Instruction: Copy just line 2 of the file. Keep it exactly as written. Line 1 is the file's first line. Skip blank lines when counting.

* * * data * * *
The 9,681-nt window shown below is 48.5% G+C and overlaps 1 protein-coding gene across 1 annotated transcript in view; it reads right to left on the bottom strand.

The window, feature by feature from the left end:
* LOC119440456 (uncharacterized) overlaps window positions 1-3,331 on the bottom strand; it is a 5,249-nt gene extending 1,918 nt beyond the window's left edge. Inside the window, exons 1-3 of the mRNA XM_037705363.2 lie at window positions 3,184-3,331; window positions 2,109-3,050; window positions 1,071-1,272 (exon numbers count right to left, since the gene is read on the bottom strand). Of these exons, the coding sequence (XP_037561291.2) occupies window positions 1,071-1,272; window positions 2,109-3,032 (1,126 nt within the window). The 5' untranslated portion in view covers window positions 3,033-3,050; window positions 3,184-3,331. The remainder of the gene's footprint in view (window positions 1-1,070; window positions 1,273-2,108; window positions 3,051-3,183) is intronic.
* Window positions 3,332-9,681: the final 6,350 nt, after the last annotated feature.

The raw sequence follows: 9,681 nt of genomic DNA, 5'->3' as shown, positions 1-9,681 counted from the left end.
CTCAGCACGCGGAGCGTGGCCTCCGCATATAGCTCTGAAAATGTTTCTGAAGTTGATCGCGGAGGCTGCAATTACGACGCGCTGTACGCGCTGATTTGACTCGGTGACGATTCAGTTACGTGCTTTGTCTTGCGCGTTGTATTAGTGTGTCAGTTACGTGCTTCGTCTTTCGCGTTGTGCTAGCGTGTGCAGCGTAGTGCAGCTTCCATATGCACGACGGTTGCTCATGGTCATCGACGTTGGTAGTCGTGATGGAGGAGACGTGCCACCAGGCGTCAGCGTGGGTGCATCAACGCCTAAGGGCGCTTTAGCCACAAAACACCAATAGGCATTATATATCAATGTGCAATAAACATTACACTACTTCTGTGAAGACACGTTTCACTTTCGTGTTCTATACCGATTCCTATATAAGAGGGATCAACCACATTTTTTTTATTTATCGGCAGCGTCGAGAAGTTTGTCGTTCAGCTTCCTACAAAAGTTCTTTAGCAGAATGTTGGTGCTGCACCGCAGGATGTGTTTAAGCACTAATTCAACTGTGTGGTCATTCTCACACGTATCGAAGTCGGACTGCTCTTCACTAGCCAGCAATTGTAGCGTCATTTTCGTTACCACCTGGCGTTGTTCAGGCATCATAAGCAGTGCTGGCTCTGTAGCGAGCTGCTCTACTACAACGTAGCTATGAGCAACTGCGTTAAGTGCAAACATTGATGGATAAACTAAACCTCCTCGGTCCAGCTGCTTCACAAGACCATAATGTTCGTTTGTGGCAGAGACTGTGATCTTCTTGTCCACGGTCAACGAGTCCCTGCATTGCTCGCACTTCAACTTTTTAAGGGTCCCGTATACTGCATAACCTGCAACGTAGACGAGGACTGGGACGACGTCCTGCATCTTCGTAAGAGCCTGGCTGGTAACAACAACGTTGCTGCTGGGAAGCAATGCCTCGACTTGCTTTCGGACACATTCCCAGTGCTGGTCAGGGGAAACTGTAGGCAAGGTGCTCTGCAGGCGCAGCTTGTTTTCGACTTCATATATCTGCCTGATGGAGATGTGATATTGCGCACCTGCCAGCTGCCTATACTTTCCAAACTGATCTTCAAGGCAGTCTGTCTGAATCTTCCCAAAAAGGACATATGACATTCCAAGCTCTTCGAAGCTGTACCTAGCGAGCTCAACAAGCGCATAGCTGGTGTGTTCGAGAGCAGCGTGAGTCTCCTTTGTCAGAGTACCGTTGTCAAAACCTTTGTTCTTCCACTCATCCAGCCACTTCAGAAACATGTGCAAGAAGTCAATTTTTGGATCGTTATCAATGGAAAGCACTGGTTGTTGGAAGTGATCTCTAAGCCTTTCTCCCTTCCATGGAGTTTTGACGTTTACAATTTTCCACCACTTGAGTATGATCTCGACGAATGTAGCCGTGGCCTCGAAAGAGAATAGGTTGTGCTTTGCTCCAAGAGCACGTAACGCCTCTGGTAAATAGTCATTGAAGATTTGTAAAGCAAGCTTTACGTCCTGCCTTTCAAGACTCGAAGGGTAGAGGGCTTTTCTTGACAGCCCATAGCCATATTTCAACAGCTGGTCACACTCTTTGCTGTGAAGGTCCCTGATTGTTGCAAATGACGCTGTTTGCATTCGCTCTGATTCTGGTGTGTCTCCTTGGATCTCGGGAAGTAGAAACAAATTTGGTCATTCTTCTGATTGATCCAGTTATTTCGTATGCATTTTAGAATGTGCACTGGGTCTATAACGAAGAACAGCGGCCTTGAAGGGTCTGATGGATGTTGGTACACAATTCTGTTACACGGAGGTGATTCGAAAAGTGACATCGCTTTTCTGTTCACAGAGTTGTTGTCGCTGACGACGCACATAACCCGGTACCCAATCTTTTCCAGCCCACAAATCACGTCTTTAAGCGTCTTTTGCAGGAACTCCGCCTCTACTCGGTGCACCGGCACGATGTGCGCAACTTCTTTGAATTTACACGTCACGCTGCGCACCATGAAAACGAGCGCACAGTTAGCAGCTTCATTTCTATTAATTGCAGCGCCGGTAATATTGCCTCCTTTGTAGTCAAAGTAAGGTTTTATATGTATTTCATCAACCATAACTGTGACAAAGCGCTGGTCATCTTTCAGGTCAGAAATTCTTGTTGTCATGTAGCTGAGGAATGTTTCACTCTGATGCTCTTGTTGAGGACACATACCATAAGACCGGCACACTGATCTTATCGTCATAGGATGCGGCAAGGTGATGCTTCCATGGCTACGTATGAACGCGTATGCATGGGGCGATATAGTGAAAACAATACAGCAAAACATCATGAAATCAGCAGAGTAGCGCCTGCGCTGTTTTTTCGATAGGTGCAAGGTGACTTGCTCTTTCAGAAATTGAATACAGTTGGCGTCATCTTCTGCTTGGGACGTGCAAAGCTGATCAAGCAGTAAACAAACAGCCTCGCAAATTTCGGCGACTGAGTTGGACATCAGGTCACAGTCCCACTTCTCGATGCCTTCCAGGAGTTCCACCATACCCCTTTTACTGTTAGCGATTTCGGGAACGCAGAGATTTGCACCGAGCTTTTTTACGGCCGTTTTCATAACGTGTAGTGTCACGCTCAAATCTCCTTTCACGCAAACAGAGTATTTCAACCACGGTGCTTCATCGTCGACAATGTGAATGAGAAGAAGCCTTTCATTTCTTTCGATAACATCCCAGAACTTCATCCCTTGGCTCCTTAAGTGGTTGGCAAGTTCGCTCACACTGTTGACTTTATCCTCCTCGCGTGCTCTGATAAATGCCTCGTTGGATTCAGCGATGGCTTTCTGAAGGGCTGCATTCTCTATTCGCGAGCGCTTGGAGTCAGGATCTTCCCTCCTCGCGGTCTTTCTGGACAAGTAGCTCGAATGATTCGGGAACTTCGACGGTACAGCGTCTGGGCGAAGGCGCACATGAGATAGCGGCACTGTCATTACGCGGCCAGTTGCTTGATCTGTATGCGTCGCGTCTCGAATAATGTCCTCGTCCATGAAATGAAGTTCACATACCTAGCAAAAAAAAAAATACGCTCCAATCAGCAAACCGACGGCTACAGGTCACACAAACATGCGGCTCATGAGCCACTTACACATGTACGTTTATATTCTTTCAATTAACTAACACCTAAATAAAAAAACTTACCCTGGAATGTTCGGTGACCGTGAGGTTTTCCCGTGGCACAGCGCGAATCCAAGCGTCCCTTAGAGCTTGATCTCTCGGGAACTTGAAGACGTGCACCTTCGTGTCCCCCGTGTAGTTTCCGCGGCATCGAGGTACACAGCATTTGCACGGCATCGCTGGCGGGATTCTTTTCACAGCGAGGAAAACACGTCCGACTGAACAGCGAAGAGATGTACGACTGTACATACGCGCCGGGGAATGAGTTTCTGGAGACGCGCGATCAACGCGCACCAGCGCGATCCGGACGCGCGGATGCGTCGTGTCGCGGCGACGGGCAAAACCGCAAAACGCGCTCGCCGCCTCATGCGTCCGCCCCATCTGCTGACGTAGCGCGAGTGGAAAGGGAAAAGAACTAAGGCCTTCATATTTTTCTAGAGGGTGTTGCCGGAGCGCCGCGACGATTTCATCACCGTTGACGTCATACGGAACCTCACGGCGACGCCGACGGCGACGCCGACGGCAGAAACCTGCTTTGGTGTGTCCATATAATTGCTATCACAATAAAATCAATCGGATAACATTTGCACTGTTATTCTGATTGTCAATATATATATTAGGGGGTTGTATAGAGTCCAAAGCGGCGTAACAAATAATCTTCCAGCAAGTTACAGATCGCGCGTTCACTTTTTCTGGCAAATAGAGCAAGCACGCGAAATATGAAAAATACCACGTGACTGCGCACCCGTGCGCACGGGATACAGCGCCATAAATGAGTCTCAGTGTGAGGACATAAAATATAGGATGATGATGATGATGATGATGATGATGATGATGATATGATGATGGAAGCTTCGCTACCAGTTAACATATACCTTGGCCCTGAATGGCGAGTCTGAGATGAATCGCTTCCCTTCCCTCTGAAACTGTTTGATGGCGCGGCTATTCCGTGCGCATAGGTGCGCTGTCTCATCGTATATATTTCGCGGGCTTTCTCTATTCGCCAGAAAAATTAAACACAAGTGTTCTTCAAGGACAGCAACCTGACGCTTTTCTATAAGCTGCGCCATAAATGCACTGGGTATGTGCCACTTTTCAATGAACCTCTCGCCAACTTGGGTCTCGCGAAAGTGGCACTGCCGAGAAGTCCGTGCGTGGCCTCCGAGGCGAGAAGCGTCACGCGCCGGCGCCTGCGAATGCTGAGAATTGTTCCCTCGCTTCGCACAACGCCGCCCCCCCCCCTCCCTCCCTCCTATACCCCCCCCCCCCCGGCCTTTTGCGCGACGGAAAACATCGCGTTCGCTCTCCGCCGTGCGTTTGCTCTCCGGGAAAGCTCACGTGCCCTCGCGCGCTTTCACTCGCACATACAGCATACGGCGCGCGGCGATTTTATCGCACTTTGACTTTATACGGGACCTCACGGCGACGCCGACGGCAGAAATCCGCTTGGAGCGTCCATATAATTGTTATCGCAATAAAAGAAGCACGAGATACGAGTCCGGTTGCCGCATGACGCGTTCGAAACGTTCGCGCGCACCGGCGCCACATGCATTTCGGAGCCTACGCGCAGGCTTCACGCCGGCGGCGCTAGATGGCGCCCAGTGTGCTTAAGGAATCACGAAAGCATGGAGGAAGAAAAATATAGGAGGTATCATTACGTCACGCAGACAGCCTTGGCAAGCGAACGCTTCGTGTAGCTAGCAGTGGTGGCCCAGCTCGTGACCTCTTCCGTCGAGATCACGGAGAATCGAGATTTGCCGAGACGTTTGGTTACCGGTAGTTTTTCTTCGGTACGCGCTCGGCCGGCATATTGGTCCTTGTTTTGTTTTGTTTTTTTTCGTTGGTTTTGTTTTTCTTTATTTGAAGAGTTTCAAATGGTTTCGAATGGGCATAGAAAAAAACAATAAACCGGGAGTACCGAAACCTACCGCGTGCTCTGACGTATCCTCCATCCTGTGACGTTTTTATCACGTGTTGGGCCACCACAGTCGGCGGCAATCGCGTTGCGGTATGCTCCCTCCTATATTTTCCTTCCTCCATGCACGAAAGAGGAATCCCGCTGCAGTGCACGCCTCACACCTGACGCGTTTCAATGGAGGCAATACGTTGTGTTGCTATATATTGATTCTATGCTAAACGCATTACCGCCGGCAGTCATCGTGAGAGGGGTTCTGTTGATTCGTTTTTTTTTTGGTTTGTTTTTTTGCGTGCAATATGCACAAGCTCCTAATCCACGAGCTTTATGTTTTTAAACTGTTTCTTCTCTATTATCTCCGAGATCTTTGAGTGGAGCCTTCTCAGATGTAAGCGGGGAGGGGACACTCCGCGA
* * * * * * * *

The window, feature by feature from the left end: